Chad Harada, history teacher and comic book artist, showed the potential of using comics in the classroom. Drawing from his own experience, he gave examples of historic but also fictional comic books used in the classroom, discussing the positive impact comics had on students’ ability to memorise facts. He also presented collaborative strips made by his students to demonstrate how comics can be useful in active learning.
‘Someone Will Remember Us’: The Forgotten Female Cartoonists of Spain’s Transition to Democracy (Rhiannon McGlade, University of Cambridge)
Considering the historical background of Franco’s dictatorship in Spain, Rhiannon McGlade talked about the female cartoonists who promoted, with their work, sexual and political dissidence against the regime. Artists such as Marika, Núria Pompeia, Purita Campos and Laura Pérez Vernetti contributed to test the boundaries of Spanish humour and to shape Spain’s visual identity for years to come. Their visual and cultural heritage is evident in works by new Spanish comic book female artists like Núria Tamarit, Bea Enriquez and Ana Penyas.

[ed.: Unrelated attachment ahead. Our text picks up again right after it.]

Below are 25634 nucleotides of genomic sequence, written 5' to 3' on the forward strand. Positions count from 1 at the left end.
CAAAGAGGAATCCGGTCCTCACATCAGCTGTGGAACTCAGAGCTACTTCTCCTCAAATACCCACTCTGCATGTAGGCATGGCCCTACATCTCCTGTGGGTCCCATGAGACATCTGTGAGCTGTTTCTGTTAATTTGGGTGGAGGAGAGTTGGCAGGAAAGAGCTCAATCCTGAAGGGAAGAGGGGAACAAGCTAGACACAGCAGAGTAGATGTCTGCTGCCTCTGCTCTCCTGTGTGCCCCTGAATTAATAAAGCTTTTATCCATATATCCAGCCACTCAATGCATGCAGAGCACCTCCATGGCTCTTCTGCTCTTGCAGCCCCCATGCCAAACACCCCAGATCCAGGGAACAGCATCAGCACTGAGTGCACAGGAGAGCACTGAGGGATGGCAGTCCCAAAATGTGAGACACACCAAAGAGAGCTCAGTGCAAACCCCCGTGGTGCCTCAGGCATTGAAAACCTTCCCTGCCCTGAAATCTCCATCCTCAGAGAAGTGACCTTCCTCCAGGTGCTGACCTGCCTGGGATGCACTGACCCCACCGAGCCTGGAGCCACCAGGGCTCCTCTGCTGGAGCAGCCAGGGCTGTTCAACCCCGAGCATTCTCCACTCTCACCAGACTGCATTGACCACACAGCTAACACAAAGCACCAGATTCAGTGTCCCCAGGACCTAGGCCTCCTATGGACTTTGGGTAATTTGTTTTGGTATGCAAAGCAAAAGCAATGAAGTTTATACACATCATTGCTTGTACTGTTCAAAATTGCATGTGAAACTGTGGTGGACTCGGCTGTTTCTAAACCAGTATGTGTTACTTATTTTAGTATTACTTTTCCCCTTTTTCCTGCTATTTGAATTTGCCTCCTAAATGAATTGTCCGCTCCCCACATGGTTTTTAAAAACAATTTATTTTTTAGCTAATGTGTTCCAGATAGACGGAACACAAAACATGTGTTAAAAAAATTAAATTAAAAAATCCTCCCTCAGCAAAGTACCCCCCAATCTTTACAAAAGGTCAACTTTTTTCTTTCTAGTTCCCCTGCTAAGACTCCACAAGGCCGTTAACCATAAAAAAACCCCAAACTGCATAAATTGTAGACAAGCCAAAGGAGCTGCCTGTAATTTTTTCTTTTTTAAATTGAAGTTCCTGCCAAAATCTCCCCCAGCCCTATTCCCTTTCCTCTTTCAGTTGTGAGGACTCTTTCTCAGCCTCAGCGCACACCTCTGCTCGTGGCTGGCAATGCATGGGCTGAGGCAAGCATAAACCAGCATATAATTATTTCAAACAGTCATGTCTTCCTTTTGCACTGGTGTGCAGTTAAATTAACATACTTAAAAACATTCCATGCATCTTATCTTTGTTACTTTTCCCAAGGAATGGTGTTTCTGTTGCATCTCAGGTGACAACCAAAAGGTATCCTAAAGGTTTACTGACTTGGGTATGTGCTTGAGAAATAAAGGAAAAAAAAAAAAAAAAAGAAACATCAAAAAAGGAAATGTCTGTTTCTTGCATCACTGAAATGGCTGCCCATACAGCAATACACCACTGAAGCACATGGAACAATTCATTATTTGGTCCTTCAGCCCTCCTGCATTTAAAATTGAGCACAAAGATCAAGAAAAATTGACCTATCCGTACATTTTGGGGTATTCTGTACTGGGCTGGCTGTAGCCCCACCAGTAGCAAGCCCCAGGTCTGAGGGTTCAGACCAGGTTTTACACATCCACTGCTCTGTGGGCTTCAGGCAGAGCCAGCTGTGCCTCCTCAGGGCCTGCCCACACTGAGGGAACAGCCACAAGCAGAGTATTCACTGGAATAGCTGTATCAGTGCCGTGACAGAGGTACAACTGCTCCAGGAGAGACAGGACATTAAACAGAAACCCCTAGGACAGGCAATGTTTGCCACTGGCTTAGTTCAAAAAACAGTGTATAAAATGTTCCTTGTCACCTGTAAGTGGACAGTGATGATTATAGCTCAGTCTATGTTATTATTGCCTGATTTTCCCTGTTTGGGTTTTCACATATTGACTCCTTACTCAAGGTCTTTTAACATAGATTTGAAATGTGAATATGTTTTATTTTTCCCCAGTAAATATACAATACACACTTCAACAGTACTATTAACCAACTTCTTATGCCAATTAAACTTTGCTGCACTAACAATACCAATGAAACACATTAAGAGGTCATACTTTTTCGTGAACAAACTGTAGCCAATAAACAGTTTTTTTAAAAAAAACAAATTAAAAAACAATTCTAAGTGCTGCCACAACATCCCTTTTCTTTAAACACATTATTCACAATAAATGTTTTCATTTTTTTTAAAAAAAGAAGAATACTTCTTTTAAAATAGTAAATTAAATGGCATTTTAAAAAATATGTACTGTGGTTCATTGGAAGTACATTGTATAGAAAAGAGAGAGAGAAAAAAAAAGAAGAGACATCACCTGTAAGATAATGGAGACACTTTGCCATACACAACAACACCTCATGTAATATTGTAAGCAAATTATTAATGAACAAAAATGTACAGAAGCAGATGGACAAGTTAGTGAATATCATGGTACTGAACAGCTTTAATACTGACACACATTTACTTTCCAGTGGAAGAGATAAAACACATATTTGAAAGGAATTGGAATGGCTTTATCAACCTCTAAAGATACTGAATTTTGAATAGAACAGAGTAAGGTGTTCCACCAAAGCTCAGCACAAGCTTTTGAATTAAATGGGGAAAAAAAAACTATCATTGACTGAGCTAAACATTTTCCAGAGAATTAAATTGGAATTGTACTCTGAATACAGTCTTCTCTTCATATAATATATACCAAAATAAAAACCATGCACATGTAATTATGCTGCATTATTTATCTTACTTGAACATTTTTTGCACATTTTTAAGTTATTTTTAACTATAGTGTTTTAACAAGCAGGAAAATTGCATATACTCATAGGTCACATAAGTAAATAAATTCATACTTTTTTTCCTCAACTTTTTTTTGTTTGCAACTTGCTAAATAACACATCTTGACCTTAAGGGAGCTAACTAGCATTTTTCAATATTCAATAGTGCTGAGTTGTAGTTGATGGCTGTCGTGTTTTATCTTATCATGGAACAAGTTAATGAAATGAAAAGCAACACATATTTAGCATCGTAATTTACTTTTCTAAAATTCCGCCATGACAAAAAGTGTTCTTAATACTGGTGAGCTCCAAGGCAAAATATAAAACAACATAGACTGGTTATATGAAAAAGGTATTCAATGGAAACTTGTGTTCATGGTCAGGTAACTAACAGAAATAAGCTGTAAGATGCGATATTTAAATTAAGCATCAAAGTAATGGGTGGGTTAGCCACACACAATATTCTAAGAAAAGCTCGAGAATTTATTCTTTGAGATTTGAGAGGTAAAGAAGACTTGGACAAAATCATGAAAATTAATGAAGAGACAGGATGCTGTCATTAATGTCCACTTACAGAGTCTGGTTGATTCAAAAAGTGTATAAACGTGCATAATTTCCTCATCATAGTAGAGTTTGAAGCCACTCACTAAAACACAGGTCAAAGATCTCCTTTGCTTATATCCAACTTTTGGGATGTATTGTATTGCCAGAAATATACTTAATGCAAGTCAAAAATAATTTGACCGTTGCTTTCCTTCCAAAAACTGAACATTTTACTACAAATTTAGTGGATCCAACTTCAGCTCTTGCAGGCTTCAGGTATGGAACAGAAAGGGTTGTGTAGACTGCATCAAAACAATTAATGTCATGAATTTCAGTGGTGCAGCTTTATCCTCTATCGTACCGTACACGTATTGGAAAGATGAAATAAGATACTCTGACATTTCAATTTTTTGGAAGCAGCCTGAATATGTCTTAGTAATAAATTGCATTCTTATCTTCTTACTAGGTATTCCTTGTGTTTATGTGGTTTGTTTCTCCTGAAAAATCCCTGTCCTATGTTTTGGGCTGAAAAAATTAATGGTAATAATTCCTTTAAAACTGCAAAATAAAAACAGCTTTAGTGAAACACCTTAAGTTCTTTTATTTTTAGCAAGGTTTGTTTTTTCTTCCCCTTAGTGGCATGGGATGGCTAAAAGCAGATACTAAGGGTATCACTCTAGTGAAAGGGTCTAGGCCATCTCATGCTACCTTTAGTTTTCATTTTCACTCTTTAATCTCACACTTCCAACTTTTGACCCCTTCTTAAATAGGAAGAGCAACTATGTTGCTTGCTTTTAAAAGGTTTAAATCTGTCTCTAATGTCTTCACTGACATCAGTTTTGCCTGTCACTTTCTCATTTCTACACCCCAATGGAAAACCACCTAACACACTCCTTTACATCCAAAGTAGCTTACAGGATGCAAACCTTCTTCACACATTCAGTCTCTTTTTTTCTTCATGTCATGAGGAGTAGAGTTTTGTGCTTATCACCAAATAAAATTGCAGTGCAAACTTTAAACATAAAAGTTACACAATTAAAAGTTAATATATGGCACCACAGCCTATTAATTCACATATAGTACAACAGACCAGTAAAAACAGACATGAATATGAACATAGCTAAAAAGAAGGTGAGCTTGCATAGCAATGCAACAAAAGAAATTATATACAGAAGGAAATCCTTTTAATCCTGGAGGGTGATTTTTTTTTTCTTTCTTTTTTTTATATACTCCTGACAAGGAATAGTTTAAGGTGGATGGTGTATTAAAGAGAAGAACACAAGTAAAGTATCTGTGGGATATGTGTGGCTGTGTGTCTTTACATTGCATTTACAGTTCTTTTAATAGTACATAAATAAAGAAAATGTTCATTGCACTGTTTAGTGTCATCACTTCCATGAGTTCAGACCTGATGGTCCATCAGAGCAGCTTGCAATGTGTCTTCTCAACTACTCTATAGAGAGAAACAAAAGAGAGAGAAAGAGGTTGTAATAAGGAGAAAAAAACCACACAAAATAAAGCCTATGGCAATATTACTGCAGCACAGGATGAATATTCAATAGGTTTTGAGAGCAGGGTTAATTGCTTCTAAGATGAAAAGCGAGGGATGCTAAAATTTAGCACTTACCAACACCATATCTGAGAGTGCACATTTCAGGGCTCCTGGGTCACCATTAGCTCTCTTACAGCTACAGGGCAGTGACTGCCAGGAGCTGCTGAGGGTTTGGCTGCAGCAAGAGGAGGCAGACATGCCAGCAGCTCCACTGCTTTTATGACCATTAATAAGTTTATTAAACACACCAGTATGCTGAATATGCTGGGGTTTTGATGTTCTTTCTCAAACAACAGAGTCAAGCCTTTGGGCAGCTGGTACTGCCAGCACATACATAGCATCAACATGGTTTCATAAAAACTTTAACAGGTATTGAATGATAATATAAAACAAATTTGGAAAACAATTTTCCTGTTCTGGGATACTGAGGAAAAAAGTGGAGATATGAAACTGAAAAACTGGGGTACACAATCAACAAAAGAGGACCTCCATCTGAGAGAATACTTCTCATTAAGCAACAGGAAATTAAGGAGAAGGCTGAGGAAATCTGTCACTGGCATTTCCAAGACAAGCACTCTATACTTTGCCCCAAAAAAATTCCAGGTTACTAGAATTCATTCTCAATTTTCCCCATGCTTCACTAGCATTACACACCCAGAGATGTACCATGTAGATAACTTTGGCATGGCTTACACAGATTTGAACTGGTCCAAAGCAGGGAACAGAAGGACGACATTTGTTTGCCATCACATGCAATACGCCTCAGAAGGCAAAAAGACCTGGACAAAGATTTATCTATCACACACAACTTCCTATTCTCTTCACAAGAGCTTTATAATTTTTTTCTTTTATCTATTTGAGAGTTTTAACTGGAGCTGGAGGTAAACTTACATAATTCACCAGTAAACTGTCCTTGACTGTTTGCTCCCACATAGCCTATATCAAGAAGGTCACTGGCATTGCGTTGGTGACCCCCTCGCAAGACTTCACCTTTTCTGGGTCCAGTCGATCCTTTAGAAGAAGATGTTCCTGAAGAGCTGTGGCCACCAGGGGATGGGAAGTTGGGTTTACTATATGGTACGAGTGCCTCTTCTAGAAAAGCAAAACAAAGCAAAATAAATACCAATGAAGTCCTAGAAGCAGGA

Of Fathers and National Narratives: A Borrowed Life’s Journey across Time and Media (Adina Zemanek, University of Central Lancashire)
Adina Zemanek analysed the transposition of the Taiwanese movie A Borrowed Life into a graphic novel. She noted that, despite the prefaces aimed at positioning the adaptation as a movie tribute, the comic book has its own elements of originality. Following the process of adaptation, in fact, the focus on the father/son relationship shifts from the father to the son, while the colonial history is left in the background in favour of describing the family life. As a result, one of the most relevant changes concerns the theme of Taiwanese ethnic specificity, which is replaced by an exposition of gender differences in order to show the marginalisation of women in Taiwan’s nationalist project.